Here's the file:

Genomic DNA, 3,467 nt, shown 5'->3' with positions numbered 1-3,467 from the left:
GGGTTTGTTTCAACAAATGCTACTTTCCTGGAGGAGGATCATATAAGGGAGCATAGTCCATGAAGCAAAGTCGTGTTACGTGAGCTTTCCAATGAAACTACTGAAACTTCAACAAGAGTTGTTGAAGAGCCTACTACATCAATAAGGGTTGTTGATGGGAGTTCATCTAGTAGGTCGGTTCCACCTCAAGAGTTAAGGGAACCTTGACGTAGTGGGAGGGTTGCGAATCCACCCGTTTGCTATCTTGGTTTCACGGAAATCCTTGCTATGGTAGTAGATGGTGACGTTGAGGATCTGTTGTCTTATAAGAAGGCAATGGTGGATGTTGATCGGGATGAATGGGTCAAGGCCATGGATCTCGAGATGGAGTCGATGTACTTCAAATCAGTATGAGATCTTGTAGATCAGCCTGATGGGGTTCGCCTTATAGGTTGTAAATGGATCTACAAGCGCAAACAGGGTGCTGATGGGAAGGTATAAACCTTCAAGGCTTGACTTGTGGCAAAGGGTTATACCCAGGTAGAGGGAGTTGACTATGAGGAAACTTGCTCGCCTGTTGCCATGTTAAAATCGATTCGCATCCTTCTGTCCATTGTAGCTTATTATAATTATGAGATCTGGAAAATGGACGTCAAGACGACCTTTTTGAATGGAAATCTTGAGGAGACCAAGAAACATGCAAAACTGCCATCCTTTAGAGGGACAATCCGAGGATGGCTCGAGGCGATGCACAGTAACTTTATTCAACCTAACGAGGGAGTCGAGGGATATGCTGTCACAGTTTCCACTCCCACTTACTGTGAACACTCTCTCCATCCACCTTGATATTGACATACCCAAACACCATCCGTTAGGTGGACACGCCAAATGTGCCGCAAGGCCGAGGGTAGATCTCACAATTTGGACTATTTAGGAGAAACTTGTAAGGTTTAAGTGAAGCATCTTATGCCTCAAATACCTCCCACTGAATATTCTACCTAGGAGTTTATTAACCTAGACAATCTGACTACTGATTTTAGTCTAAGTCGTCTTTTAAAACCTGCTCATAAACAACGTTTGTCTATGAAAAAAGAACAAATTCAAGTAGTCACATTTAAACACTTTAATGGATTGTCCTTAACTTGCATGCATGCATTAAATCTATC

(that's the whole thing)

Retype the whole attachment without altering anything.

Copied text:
Genomic DNA, 3,467 nt, shown 5'->3' with positions numbered 1-3,467 from the left:
GGGTTTGTTTCAACAAATGCTACTTTCCTGGAGGAGGATCATATAAGGGAGCATAGTCCATGAAGCAAAGTCGTGTTACGTGAGCTTTCCAATGAAACTACTGAAACTTCAACAAGAGTTGTTGAAGAGCCTACTACATCAATAAGGGTTGTTGATGGGAGTTCATCTAGTAGGTCGGTTCCACCTCAAGAGTTAAGGGAACCTTGACGTAGTGGGAGGGTTGCGAATCCACCCGTTTGCTATCTTGGTTTCACGGAAATCCTTGCTATGGTAGTAGATGGTGACGTTGAGGATCTGTTGTCTTATAAGAAGGCAATGGTGGATGTTGATCGGGATGAATGGGTCAAGGCCATGGATCTCGAGATGGAGTCGATGTACTTCAAATCAGTATGAGATCTTGTAGATCAGCCTGATGGGGTTCGCCTTATAGGTTGTAAATGGATCTACAAGCGCAAACAGGGTGCTGATGGGAAGGTATAAACCTTCAAGGCTTGACTTGTGGCAAAGGGTTATACCCAGGTAGAGGGAGTTGACTATGAGGAAACTTGCTCGCCTGTTGCCATGTTAAAATCGATTCGCATCCTTCTGTCCATTGTAGCTTATTATAATTATGAGATCTGGAAAATGGACGTCAAGACGACCTTTTTGAATGGAAATCTTGAGGAGACCAAGAAACATGCAAAACTGCCATCCTTTAGAGGGACAATCCGAGGATGGCTCGAGGCGATGCACAGTAACTTTATTCAACCTAACGAGGGAGTCGAGGGATATGCTGTCACAGTTTCCACTCCCACTTACTGTGAACACTCTCTCCATCCACCTTGATATTGACATACCCAAACACCATCCGTTAGGTGGACACGCCAAATGTGCCGCAAGGCCGAGGGTAGATCTCACAATTTGGACTATTTAGGAGAAACTTGTAAGGTTTAAGTGAAGCATCTTATGCCTCAAATACCTCCCACTGAATATTCTACCTAGGAGTTTATTAACCTAGACAATCTGACTACTGATTTTAGTCTAAGTCGTCTTTTAAAACCTGCTCATAAACAACGTTTGTCTATGAAAAAAGAACAAATTCAAGTAGTCACATTTAAACACTTTAATGGATTGTCCTTAACTTGCATGCATGCATTAAATCTATC